Try these tips for catching fish in hot water
Due to record setting June and July temperatures, the water is very hot. This week, it was consistently in the 90-degree range. Unfortunately, hot water and good fishing are not synonymous. However, there are a few things anglers can do to tip the scales in their favor.
Fish early in the morning during an incoming tide. This set of conditions provides the coolest water temperature of the day (often triggering predators to eat). You will also avoid the blazing mid-day heat. As a second choice, late evening (the last 2 hours of daylight) is a good time to fish. Cooler temperatures and low light conditions make fishing more productive (and comfortable).
Live shrimp are the great fishing equalizer. Everybody catches fish with shrimp. For the next few months, predators will be gorging themselves on the tasty crustaceans. Redfish, Trout and Flounder (along with Sheepshead, Ladyfish and Black Drum) are taking advantage of the readily available food supply. Steady action is simply a matter of impaling a shrimp on a lead head jig and casting it near an oyster bar. In short order, something will eat it. So you will need lots of shrimp!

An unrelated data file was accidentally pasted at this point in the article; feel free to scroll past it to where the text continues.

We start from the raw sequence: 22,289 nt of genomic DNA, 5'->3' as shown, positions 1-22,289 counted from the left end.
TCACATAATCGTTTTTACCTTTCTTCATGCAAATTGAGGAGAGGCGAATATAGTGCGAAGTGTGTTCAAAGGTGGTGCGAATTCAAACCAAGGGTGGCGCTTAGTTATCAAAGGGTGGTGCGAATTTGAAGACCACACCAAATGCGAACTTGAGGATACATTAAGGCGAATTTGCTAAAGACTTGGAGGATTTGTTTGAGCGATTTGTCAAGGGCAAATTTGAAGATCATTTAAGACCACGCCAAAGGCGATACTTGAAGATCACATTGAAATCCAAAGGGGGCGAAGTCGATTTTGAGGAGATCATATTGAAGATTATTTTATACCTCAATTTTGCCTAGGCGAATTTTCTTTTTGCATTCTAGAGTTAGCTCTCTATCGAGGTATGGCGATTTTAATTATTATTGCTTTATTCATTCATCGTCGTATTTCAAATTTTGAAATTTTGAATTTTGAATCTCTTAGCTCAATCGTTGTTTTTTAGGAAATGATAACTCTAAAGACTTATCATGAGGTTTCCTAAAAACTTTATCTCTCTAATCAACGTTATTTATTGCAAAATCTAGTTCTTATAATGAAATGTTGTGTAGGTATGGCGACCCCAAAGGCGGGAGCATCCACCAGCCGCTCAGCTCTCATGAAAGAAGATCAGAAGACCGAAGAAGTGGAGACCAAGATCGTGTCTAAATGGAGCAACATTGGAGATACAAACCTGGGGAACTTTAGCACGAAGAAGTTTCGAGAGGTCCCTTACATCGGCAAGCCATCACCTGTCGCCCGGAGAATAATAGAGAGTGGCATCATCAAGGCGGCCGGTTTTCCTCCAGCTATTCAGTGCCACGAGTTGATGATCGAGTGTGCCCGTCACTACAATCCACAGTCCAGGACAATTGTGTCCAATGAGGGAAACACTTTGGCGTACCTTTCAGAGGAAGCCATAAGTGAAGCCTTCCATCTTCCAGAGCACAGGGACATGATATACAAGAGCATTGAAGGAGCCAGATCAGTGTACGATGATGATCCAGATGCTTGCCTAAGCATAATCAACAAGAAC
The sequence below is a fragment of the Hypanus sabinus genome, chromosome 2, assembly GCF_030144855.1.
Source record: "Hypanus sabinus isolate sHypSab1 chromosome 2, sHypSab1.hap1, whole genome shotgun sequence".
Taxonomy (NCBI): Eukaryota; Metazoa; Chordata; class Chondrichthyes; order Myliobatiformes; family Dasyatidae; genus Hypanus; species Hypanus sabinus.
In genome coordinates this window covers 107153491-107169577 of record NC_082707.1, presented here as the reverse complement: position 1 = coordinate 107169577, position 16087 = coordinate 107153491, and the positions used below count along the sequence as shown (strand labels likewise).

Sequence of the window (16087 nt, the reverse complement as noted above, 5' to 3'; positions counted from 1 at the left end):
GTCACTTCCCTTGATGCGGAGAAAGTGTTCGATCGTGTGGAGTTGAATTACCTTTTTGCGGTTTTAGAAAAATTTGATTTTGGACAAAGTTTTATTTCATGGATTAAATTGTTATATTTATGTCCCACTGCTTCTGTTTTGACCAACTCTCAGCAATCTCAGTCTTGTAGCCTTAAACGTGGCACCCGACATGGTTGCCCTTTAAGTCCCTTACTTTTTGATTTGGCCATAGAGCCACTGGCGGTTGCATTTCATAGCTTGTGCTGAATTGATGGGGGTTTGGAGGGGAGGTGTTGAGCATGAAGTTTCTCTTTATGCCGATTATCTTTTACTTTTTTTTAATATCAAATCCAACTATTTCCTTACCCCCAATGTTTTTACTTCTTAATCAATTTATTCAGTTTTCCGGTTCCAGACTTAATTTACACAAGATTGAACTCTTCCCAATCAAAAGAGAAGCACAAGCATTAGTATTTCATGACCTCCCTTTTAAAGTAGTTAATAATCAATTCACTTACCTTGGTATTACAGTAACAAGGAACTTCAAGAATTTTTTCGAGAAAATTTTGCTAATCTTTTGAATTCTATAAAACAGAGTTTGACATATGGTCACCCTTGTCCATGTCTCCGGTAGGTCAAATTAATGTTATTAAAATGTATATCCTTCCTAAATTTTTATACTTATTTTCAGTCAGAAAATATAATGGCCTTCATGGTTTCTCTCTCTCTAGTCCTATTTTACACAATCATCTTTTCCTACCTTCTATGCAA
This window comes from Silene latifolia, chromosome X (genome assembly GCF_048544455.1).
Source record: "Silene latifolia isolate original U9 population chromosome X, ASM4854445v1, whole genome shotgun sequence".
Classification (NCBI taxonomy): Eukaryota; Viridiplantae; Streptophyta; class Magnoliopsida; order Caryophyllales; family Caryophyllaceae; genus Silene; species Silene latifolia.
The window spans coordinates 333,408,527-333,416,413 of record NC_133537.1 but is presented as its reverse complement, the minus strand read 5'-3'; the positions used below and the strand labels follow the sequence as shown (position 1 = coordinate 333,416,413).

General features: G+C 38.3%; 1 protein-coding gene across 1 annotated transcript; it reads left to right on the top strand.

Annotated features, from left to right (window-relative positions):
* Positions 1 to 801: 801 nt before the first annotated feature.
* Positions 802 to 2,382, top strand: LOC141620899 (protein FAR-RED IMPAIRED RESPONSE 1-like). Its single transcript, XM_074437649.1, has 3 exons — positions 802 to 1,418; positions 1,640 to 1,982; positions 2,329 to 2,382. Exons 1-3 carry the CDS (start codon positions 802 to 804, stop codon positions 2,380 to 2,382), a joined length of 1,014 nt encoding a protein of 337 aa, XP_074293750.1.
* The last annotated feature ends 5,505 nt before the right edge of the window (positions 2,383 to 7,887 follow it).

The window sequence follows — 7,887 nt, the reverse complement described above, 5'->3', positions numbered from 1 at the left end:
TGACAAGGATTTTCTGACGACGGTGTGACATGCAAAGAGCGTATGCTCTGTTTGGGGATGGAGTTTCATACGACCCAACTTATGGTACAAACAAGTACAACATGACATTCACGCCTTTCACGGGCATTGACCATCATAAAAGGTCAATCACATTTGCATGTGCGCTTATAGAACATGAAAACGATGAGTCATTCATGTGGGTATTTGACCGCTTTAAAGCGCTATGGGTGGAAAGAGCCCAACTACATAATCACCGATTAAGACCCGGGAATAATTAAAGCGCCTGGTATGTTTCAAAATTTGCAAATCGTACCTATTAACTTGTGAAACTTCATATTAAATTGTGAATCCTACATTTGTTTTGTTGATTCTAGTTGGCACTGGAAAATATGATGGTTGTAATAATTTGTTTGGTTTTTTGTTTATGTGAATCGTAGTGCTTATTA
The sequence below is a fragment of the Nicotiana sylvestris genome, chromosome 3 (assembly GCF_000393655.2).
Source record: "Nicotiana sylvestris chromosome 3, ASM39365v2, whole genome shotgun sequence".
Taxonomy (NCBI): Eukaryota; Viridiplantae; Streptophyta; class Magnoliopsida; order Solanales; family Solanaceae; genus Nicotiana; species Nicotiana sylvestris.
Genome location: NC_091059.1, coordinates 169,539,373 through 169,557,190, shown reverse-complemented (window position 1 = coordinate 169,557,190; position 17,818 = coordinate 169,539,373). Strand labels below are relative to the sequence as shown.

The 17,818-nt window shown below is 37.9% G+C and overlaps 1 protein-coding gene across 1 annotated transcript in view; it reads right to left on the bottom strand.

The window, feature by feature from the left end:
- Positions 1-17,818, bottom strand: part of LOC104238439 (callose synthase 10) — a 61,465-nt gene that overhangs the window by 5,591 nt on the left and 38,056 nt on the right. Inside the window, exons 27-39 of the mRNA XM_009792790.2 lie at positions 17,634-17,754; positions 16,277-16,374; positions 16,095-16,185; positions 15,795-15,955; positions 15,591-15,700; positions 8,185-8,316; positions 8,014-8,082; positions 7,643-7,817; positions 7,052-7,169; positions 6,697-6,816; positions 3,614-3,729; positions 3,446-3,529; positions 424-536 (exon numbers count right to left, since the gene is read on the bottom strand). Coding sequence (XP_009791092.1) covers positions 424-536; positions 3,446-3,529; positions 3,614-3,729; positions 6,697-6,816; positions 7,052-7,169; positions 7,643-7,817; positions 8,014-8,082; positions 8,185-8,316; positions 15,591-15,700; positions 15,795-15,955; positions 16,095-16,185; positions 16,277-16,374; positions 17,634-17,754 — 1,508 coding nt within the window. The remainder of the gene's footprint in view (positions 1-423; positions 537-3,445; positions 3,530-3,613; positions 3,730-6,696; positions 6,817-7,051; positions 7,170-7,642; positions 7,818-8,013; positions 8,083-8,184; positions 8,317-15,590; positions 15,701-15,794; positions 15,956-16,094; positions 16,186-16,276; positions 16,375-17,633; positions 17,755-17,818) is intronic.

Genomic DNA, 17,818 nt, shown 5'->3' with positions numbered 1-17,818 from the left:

On a recent trip with my friend (Charlotte), we launched the boat at 5 in the afternoon. It only took a few minutes (of casting the net) to catch enough shrimp (about 10 dozen) for a few hours of fishing. The tide was scheduled to begin rising at 6 p.m. So we made a long run to a channel that is 15 feet deep with oysters on both sides. Upon our arrival, Charlotte hooked a shrimp on a jig and cast it to the oyster bank. A few seconds later, she was fighting a small Redfish. Charlotte, repeated this exercise about 40 times. Most of the fish were smaller but there were enough big ones mixed in to keep it interesting.
It is hot outside (and in the water). However, if you plan accordingly and use live shrimp for bait, fishing and catching can be synonymous.
Contact Capt. Greg at: firstname.lastname@example.org and (843) 224-0099.